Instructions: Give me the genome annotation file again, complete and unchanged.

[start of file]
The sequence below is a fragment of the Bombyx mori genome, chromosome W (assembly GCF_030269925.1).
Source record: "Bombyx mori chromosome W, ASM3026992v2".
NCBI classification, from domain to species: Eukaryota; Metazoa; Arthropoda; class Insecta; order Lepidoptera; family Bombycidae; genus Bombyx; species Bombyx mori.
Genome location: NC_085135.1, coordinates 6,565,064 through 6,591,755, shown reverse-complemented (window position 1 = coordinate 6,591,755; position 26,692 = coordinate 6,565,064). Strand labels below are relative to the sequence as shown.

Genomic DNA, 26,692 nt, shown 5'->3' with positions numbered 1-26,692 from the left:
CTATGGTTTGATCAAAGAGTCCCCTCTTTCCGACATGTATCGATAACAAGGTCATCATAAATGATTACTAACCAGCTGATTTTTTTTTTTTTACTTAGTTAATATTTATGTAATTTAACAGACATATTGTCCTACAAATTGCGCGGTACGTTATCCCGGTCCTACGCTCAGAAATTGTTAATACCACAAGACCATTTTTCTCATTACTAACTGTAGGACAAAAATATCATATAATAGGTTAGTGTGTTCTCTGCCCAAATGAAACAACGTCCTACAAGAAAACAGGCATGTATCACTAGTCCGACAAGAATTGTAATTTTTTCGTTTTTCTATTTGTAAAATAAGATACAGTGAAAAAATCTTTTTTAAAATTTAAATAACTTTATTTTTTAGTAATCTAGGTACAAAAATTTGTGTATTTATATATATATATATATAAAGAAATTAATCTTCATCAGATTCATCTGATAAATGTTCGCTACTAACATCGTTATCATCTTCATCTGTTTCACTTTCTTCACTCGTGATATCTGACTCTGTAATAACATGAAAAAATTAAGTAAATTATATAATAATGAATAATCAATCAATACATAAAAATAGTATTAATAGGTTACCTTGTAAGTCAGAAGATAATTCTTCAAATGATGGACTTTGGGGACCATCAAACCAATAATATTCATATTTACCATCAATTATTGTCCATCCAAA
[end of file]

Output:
The sequence below is a fragment of the Bombyx mori genome, chromosome W (assembly GCF_030269925.1).
Source record: "Bombyx mori chromosome W, ASM3026992v2".
NCBI classification, from domain to species: Eukaryota; Metazoa; Arthropoda; class Insecta; order Lepidoptera; family Bombycidae; genus Bombyx; species Bombyx mori.
Genome location: NC_085135.1, coordinates 6,565,064 through 6,591,755, shown reverse-complemented (window position 1 = coordinate 6,591,755; position 26,692 = coordinate 6,565,064). Strand labels below are relative to the sequence as shown.

Genomic DNA, 26,692 nt, shown 5'->3' with positions numbered 1-26,692 from the left:
CTATGGTTTGATCAAAGAGTCCCCTCTTTCCGACATGTATCGATAACAAGGTCATCATAAATGATTACTAACCAGCTGATTTTTTTTTTTTTACTTAGTTAATATTTATGTAATTTAACAGACATATTGTCCTACAAATTGCGCGGTACGTTATCCCGGTCCTACGCTCAGAAATTGTTAATACCACAAGACCATTTTTCTCATTACTAACTGTAGGACAAAAATATCATATAATAGGTTAGTGTGTTCTCTGCCCAAATGAAACAACGTCCTACAAGAAAACAGGCATGTATCACTAGTCCGACAAGAATTGTAATTTTTTCGTTTTTCTATTTGTAAAATAAGATACAGTGAAAAAATCTTTTTTAAAATTTAAATAACTTTATTTTTTAGTAATCTAGGTACAAAAATTTGTGTATTTATATATATATATATATAAAGAAATTAATCTTCATCAGATTCATCTGATAAATGTTCGCTACTAACATCGTTATCATCTTCATCTGTTTCACTTTCTTCACTCGTGATATCTGACTCTGTAATAACATGAAAAAATTAAGTAAATTATATAATAATGAATAATCAATCAATACATAAAAATAGTATTAATAGGTTACCTTGTAAGTCAGAAGATAATTCTTCAAATGATGGACTTTGGGGACCATCAAACCAATAATATTCATATTTACCATCAATTATTGTCCATCCAAA